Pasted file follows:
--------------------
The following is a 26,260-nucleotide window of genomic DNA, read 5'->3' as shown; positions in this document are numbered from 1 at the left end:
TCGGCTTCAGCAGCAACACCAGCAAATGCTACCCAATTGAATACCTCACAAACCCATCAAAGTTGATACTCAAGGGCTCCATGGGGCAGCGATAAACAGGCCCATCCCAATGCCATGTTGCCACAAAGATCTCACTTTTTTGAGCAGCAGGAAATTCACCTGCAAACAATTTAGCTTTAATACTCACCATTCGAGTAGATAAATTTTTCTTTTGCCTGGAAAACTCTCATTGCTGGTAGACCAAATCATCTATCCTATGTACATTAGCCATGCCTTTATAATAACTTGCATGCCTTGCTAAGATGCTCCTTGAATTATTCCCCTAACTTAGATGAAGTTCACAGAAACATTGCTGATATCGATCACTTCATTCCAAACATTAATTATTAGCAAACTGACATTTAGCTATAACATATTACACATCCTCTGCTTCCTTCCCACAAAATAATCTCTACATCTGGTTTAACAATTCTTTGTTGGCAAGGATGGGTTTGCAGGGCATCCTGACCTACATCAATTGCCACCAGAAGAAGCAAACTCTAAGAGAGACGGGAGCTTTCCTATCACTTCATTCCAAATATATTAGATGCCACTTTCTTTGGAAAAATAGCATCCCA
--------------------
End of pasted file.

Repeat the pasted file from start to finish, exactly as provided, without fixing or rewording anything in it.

The following is a 26,260-nucleotide window of genomic DNA, read 5'->3' as shown; positions in this document are numbered from 1 at the left end:
TCGGCTTCAGCAGCAACACCAGCAAATGCTACCCAATTGAATACCTCACAAACCCATCAAAGTTGATACTCAAGGGCTCCATGGGGCAGCGATAAACAGGCCCATCCCAATGCCATGTTGCCACAAAGATCTCACTTTTTTGAGCAGCAGGAAATTCACCTGCAAACAATTTAGCTTTAATACTCACCATTCGAGTAGATAAATTTTTCTTTTGCCTGGAAAACTCTCATTGCTGGTAGACCAAATCATCTATCCTATGTACATTAGCCATGCCTTTATAATAACTTGCATGCCTTGCTAAGATGCTCCTTGAATTATTCCCCTAACTTAGATGAAGTTCACAGAAACATTGCTGATATCGATCACTTCATTCCAAACATTAATTATTAGCAAACTGACATTTAGCTATAACATATTACACATCCTCTGCTTCCTTCCCACAAAATAATCTCTACATCTGGTTTAACAATTCTTTGTTGGCAAGGATGGGTTTGCAGGGCATCCTGACCTACATCAATTGCCACCAGAAGAAGCAAACTCTAAGAGAGACGGGAGCTTTCCTATCACTTCATTCCAAATATATTAGATGCCACTTTCTTTGGAAAAATAGCATCCCA